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Boyd v. Commissioner of Social Security

United States District Court, S.D. Ohio, Western Division, Dayton

April 5, 2017

ALLEN DOE BOYD, Plaintiff,
v.
COMMISSIONER OF SOCIAL SECURITY, Defendants.

          Walter H. Rice District Judge

          REPORT AND RECOMMENDATION [1] THAT DEFENDANT'S MOTION TO DISMISS FOR FAILURE TO STATE A CLAIM (DOC. 8) BE DENIED

          Michael J. Newman United States Magistrate Judge

         This civil case is before the Court on the Commissioner's motion to dismiss for failure to state a claim. Doc. 8. Pro se Plaintiff filed a memorandum in opposition. Doc. 9. The Commissioner did not file a reply memorandum, and the time for doing so has expired.

         Plaintiff filed for Supplemental Security Income benefits on September 11, 2013. Doc. 8-1 at PageID 61. On June 22, 2016, ALJ Elizabeth A. Motta issued a decision finding Plaintiff not disabled. Doc. 8-1 at PageID 85. On August 19, 2016, Plaintiff requested Appeals Council review of the ALJ's decision. Doc. 8-1 at PageID 76. On September 10, 2016, the Appeals Council denied Plaintiff's request for review, making the ALJ's non-disability finding the final administrative decision of the Commissioner. Plaintiff then filed this pro se appeal on November 18, 2016, when he moved for leave to file his complaint in forma pauperis[2] (“IFP”). Doc. 1. Now, the Commissioner moves to dismiss pro se Plaintiff's complaint arguing that it was not timely filed. Doc. 8.

         Judicial review of Social Security decisions is governed by 42 U.S.C. § 405(g), which provides that:

Any individual, after any final decision of the Commissioner . . . made after a hearing to which he was a party . . . may obtain a review of such decision by a civil action commenced within sixty days after the mailing to him of notice of such decision or within such further time as the Commissioner . . . may allow.

         The regulations define “mailing” as the date the individual receives the Appeals Council's notice of denial of a request for review. See 20 C.F.R. § 422.210(c). The date of receipt is presumed to be five days after the date of such notice, unless there is a reasonable showing to the contrary. See 20 C.F.R. §§ 404.901, 422.210(c); see also Cook v. Comm'r of Soc. Sec., 480 F.3d 432, 435-36 (6th Cir. 2007).

         The sixty day time limit for seeking judicial review of an adverse determination by an ALJ -- as set forth in § 405(g) -- is not a jurisdictional bar but, rather, a statute of limitations subject to equitable tolling. Cook, 480 F.3d at 435. The statute of limitations serves the dual purpose of eliminating stale claims and providing “a mechanism by which Congress was able to move cases to speedy resolution in a bureaucracy that processes millions of claims annually.” Bowen v. City of New York, 476 U.S. 467, 481 (1986). Courts strictly construe the statute of limitations in Social Security appeals. See, e.g., Cook, 480 F.3d at 432 (affirming the dismissal of a complaint filed one day late); see also Amadasu v. Comm'r of Soc. Sec., No. 06-cv-584, 2009 WL 1542772, at *4-7 (S.D. Ohio May 28, 2009) (dismissing complaint filed three days late). This is true even when the plaintiff is proceeding pro se and without the assistance of counsel. See McCane v. Comm'r of Soc. Sec., No. 2:12-cv-67, 2012 WL 4088649, at *3 (S.D.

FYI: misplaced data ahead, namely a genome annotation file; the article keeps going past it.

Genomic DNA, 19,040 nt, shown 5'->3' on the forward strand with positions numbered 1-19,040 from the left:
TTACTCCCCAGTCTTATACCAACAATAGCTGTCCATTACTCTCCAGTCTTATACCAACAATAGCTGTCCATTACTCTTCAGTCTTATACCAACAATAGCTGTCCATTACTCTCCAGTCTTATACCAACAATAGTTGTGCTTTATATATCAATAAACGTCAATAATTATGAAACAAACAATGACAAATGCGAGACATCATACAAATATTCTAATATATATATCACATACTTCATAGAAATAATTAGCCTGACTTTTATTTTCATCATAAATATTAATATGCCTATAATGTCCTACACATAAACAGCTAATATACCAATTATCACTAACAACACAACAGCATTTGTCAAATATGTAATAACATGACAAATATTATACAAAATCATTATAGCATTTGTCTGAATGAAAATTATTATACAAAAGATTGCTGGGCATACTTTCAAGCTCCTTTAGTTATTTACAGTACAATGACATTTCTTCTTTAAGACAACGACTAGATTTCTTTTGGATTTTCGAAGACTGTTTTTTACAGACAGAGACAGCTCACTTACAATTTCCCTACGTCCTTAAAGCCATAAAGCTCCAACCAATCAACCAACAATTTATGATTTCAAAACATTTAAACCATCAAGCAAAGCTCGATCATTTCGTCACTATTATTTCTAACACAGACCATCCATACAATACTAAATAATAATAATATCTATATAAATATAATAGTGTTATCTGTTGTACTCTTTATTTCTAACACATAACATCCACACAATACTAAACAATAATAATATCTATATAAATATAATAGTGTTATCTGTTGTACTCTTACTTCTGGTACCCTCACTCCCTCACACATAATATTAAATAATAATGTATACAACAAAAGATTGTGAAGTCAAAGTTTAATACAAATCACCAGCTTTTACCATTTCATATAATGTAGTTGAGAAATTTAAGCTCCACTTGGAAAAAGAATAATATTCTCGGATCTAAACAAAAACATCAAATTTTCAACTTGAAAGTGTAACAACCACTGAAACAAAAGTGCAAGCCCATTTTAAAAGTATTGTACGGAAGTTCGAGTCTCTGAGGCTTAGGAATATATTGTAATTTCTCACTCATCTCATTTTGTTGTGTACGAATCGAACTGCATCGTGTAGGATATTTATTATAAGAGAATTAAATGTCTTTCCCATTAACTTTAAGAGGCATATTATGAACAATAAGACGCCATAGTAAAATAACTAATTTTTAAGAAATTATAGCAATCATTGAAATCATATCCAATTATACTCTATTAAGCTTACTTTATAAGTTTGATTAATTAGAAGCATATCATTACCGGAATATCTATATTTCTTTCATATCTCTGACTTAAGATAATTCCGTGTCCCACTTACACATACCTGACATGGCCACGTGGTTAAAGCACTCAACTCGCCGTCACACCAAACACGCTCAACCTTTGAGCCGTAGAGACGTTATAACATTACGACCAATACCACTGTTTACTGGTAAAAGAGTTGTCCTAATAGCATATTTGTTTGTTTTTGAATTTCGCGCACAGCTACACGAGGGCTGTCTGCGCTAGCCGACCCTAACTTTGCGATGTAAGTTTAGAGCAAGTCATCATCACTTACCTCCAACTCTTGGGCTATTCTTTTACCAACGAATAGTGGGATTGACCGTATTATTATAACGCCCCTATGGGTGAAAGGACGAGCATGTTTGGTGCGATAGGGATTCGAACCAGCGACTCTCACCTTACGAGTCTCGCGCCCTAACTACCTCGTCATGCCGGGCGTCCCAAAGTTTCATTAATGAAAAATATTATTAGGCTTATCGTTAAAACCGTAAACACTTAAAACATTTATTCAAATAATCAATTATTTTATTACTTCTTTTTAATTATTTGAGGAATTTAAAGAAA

Ohio Sept. 17, 2012) (dismissing pro se plaintiff's complaint for failure to comply with § 405(g)'s filing deadline) Report and Recommendation adopted, 2012 WL 4920798 (S.D. Ohio Oct. 16, 2012).

         Here, the Appeals Council's notice is dated September 10, 2016. Under the Commissioner's regulations, supra, Plaintiff presumptively received that notice in the mail on or before September 15, 2016. Assuming Plaintiff received the notice by September 15, 2016, his appeal was due to be filed on or before November 14, 2016. Again, Plaintiff did not initiate this appeal until November 18, 2016, i.e., four days after expiration of the presumptive deadline for filing an appeal. Doc. 1.

         However, pro se Plaintiff presents evidence reasonably rebutting -- and in fact contradicting -- the presumption that he received the Appeals Council's notice on or before September 15, 2015. In fact, pro se Plaintiff presents a copy of the envelope in which the Appeals Council's notice was contained. Doc. 9-5 at PageID 94. That envelope is postmarked September 15, 2016. Id. Therefore, since the letter was not postmarked until September 15, 2015, Plaintiff obviously did not receive such notice on or before that date. Instead, Plaintiff's representation that he actually received the notice on September 19, 2016 is reasonable.

         Because the Court finds Plaintiff received the Appeals Council's notice on September 19, 2016, the 60 day deadline for filing an appeal in this Court was November 18, 2016. Because Plaintiff initiated his appeal on November 18, 2016, it was timely filed. Accordingly, the undersigned RECOMMENDS that the Commissioner's motion to dismiss (doc. 8) be DENIED.

         IT IS SO ORDERED.

         NOTICE ...


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